Two Carved Wooden Pictures of the Korchev District. In the Tver Museum
Tver is an ancient city (first mentioned in 1135) on the Volga River to the northwest of Moscow. Opened in 1866, the Tver Museum included works of art and crafts. In 1897 the museum was allocated space in the Imperial Transit Palace. Nationalized in 1918, the museum was given the entire Transit Palace in 1921. It remained there until World War II, when it was severely damaged during the German occupation of Tver in the fall of 1941. Seen here are two wooden panels with painted relief carving from the Korchevskii District. The upper panel depicts the celebration at a peasant wedding, while the lower panel shows the couple being blessed with an icon. The panels combine the folk art of wood carving with an academic painterly style. The image is by Russian photographer Sergei Mikhailovich Prokudin-Gorskii (1863–1944), who used a special color photography process to create a visual record of the Russian Empire in the early 20th century. Some of Prokudin-Gorskii’s photographs date from about 1905, but the bulk of his work is from between 1909 and 1915, when, with the support of Tsar Nicholas II and the Ministry of Transportation, he undertook extended trips through many different parts of the empire. In 1910 his work included the photographing of a number of exhibits in the Tver Museum.
Title in Original Language
Две резныя из дерева картины Корчевскаго уезда. В Тверском музее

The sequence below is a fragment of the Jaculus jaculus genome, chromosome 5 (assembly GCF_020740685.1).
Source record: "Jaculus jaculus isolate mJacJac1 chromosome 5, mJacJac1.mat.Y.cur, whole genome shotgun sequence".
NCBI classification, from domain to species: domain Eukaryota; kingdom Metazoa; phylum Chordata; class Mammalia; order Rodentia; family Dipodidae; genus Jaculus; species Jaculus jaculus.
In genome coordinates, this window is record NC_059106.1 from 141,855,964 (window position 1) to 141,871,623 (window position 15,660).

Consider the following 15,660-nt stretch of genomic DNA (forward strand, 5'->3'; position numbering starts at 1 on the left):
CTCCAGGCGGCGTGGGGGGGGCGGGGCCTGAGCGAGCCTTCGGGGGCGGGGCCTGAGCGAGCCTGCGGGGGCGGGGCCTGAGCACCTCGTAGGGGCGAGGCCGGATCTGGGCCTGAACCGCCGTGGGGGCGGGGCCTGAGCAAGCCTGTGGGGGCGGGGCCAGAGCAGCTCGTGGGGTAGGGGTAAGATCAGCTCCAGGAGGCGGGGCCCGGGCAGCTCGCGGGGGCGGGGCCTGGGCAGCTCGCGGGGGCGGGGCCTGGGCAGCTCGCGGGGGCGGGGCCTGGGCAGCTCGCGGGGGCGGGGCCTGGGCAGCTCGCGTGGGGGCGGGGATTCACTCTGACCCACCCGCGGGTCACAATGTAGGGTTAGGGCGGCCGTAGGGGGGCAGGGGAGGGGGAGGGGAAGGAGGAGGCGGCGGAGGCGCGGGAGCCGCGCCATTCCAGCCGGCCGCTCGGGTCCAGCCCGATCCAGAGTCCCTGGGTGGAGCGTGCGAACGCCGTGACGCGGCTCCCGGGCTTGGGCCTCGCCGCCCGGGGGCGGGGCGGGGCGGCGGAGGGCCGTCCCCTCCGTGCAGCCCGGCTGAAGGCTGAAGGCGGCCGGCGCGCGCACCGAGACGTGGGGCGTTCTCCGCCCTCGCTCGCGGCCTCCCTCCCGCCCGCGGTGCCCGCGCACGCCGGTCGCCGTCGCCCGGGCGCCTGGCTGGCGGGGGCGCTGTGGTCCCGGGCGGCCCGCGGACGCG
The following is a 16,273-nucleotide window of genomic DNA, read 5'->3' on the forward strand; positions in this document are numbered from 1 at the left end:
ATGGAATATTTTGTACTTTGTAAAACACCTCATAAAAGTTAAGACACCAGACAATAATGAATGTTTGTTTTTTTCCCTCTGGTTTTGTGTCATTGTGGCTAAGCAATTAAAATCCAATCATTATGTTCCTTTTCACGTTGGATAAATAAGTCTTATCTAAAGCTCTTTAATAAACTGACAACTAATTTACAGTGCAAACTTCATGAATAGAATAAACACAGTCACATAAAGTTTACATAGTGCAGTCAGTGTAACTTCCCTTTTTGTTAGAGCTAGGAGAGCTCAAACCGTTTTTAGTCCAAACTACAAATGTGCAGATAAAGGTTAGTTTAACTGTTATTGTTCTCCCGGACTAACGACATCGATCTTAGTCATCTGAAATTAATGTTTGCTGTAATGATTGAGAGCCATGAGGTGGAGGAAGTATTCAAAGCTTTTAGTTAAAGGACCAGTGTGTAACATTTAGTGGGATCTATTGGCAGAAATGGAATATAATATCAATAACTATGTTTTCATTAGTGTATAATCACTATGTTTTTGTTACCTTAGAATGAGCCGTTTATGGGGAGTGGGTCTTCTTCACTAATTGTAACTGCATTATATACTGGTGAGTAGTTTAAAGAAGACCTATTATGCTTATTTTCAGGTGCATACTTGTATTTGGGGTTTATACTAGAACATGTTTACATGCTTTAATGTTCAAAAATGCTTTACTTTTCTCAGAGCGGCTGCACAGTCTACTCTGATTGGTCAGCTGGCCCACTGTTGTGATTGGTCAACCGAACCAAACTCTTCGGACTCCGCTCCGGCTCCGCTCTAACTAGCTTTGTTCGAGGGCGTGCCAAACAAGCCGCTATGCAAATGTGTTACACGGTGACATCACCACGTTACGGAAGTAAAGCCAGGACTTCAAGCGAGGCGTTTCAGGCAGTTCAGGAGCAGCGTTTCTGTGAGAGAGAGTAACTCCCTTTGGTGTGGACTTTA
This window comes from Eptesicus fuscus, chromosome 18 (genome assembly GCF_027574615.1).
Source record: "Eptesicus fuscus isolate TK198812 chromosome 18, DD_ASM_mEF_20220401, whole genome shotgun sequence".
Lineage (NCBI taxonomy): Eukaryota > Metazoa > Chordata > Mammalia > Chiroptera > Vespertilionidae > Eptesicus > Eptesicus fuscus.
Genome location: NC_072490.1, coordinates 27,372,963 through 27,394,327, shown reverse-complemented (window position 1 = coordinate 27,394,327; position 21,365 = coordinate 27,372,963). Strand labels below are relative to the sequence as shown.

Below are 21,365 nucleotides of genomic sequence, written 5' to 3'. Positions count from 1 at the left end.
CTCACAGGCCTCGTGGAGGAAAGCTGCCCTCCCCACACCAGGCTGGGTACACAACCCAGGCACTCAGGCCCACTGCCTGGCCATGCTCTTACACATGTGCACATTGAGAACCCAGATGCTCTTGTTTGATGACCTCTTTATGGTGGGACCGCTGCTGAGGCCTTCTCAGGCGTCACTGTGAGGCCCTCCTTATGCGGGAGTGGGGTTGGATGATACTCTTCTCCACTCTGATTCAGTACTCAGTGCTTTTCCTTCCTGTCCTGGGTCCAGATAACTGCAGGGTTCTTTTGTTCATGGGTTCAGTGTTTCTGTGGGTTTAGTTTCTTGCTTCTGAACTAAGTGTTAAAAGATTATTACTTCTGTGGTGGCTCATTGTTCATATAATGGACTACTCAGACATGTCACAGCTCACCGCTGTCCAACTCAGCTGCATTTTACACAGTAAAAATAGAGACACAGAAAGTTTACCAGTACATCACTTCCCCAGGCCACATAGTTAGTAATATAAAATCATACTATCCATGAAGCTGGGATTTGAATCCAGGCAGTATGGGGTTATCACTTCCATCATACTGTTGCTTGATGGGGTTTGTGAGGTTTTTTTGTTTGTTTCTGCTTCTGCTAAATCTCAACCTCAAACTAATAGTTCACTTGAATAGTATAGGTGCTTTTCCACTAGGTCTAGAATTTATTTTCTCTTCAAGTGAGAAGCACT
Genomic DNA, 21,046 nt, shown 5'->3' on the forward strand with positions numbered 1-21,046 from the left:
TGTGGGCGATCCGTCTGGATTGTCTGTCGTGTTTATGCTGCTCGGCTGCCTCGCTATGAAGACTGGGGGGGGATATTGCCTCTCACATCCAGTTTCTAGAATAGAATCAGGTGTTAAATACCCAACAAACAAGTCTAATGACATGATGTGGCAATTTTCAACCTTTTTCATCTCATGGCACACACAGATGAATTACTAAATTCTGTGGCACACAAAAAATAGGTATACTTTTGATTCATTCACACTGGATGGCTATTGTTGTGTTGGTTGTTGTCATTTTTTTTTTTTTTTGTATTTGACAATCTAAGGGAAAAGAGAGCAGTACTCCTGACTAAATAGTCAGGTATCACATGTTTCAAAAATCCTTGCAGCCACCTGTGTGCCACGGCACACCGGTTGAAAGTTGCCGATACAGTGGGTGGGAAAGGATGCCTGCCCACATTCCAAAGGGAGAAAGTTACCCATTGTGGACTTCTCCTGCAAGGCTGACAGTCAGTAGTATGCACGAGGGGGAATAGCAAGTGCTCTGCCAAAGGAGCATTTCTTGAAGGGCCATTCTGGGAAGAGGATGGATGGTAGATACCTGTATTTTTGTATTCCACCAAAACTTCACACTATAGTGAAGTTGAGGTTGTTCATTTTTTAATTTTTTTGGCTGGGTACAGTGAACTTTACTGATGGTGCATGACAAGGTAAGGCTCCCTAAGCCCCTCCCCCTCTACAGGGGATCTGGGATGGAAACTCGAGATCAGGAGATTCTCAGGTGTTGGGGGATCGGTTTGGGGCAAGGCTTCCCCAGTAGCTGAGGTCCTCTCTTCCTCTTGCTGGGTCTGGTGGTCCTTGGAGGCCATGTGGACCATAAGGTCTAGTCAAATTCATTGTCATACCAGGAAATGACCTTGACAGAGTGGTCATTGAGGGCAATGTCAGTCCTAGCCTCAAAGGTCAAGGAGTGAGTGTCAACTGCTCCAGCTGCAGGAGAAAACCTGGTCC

Type of Item
Glass negative (presented as a digital color composite)
- Prokudin-Gorskii’s photographic work survives primarily in two forms: 1,901 black-and-white triple-frame glass plate negatives, made with color separation filters, which Prokudin-Gorskii used to make color prints and lantern slides; and 12 albums of sepia-tone prints, made from the glass negatives, which Prokudin-Gorskii compiled as a record of his travels and studies. The Library of Congress purchased the glass plate negatives and the albums from the Prokudin-Gorskii family in 1948. In 2004, the Library of Congress had digital color composites made from all the surviving glass negatives using a software algorithm to automatically align the color components. As with most historical photographs, title and subject identifications are corrected and enhanced through new research. Current information on the collection is at http://www.loc.gov/pictures/collection/prok/.
Last updated: September 23, 2016